By N. Briscoe
The 1st accomplished research of Britain's complicated courting with UN peacekeeping operations in the course of formative a long time. It charts the evolution of British perspectives on a world association working its personal army forces and examines policy-makers' efforts to steer, comprise and make the most person operations: in Palestine, Kashmir, Egypt (following the Suez Crisis), Lebanon, Congo and Cyprus. merits incorporated laying off colonial duties, containing conflicts, face-saving, and burden-sharing; perceived dangers incorporated interference in closing colonies and threats to postcolonial pursuits.
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Extra info for Britain and UN Peacekeeping: 1948-67
While UNEF was lauded throughout the world as signifying a revolution in the field of international organization, it stirred up decidedly mixed emotions in Britain: for some it augured well for multilateral cooperation, but for others it symbolized the country’s humiliation. The Suez affair occurred at a time of flux in international and British affairs. Internationally, the period was characterized by growing competition between the West and East blocs for support in the third world. The end of the Korean War in 1953 and Khrushchev’s ascendancy in the Soviet Union had ostensibly heralded a period of détente, but the Soviet policy of ‘peaceful coexistence’ meant simply that Moscow’s efforts to gain international influence would be conducted by primarily non-military means.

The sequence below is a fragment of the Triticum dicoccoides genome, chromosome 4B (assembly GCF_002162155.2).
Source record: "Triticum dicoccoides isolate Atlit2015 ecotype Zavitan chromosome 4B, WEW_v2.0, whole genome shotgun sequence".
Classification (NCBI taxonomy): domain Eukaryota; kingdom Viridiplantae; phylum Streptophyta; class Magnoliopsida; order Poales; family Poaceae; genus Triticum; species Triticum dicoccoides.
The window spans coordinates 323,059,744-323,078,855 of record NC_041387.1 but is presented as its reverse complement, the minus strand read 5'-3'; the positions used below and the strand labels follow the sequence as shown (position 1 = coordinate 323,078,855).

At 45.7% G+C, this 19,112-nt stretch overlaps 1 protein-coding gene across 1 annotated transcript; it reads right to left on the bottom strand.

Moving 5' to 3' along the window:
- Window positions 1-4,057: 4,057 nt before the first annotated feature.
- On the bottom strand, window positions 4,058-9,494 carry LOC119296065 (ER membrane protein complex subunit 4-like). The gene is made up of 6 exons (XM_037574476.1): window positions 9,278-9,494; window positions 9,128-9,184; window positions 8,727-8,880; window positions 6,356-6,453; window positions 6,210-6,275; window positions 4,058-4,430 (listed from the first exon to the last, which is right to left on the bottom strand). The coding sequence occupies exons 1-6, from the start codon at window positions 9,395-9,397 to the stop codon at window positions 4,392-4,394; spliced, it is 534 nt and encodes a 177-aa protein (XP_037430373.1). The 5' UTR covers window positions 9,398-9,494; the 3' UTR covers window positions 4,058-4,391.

It was far easier to bring pressure to bear on an international civil servant to exclude undesirable nationalities than to battle things out in the Security Council. The early UN initiatives in the field of international security provide an impression of the bounds within which British Government would expect the Organization to act. Given Britain’s positive experience with UNTSO and UNMOGIP, there was no reason to expect that it would oppose similar operations in the future. The British never liked vague projects, and firmness over the Guard Force proposal had paid off: the Field Service might or might not be useful, but at least it would not cause too much trouble.
We must therefore resist such interference … Our policy should aim at making use of all that is constructive and beneficial in the United Nations Organization; at the same time we must lose no chance of demonstrating clearly that we are in practice successfully carrying out the aims of the Colonial Sections of the United Nations Charter, which are indeed modelled on long established British Colonial policy … The United Kingdom continues to carry great weight and influence in international meetings.